Fans of Marcus Sedgwick will be delighted to hear that his latest novel in the Raven Mysteries series, Magic and Mayhem, has just been published (Orion Books, ISBN 9781842556979, price £6.99).
In this wickedly appealing hardbook book, the wonderfully weird Otherhand family takes a trip to the circus. But things start to go wrong when Minty - who used to be a witch - falls under the spell of a dodgy fortune teller and Fellah goes missing. Then even stranger things than normal begin to happen at the Castle, which is soon hit by a plague of furry white bunnies, a mucky duck and several cartloads of lethal cabbages. Young readers will love finding out how the family is rescued from the greenest and fluffiest mayhem ever.
The highly visual style of Magic and Mayhem, as with other titles in the Raven Mysteries series, makes it an irresistable choice for reading for fun at home or at school. The book will no doubt be doing its own magical disappearing act as copies fly off the shelves!
For more magic, mayhem and fun, visit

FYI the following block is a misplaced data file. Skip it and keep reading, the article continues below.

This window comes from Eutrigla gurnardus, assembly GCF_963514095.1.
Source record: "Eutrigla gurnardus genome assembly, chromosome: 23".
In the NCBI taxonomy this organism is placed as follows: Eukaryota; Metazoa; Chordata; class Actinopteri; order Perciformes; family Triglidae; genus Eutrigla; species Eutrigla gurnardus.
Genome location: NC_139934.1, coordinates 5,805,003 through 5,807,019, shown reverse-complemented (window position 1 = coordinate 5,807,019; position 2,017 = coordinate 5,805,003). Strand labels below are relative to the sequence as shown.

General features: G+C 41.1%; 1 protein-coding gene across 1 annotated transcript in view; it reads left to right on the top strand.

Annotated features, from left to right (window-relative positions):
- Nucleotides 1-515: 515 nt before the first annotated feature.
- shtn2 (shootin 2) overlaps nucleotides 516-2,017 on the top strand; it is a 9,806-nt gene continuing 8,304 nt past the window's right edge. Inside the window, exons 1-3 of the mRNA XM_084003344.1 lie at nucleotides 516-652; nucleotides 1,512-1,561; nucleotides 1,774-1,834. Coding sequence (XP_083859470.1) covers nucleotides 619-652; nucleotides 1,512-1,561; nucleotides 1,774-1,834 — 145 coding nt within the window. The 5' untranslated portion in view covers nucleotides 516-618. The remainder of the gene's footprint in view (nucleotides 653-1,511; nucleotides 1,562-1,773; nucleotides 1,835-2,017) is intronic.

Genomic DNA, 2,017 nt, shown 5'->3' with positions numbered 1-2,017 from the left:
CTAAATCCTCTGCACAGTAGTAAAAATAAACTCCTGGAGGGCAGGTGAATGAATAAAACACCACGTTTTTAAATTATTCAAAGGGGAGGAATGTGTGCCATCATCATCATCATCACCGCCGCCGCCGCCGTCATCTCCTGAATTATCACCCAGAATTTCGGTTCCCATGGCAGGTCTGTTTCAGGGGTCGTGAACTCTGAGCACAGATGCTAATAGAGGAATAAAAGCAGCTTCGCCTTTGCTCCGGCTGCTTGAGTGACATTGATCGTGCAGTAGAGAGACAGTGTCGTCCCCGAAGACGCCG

Marcus Sedgwick won the Booktrust Teen Prize in 2007 for his novel My Swordhand is Singing and the Branford Boase Award in 2000 for his first novel, Floodland. His books have been shortlisted for the Guardian Children's Book Award, the Blue Peter Book Award and the Carnegie Medal.
Capturing those special 'first experiences'
The work of Nigerian photographer and author, Ifeoma Onyefulu, first became well known in the UK following the publication of A is for Africa. The book received high acclaim for its ability to counter negative images of Africa by celebrating its traditional village life. Ifeoma's latest two books - both set in Ethiopia - are equally successful in demonstrating how certain key childhood experiences are common to all children, no matter where they live.
Omer's Favourite Place reveals that all children like to have a special place of their own where they can play for as long as they like. But where will Omer's favourite place be? In New Shoes for Helen, Helen is invited to her auntie's wedding but is worried that she does not have the right shoes to wear. Will she ever find a suitable pair of shoes she likes? The author uses stunning colour photography to enable us to join Helen and her Mum on a trip to the market where we discover that, somewhere out there, there is a pefect pair of shoes for everyone!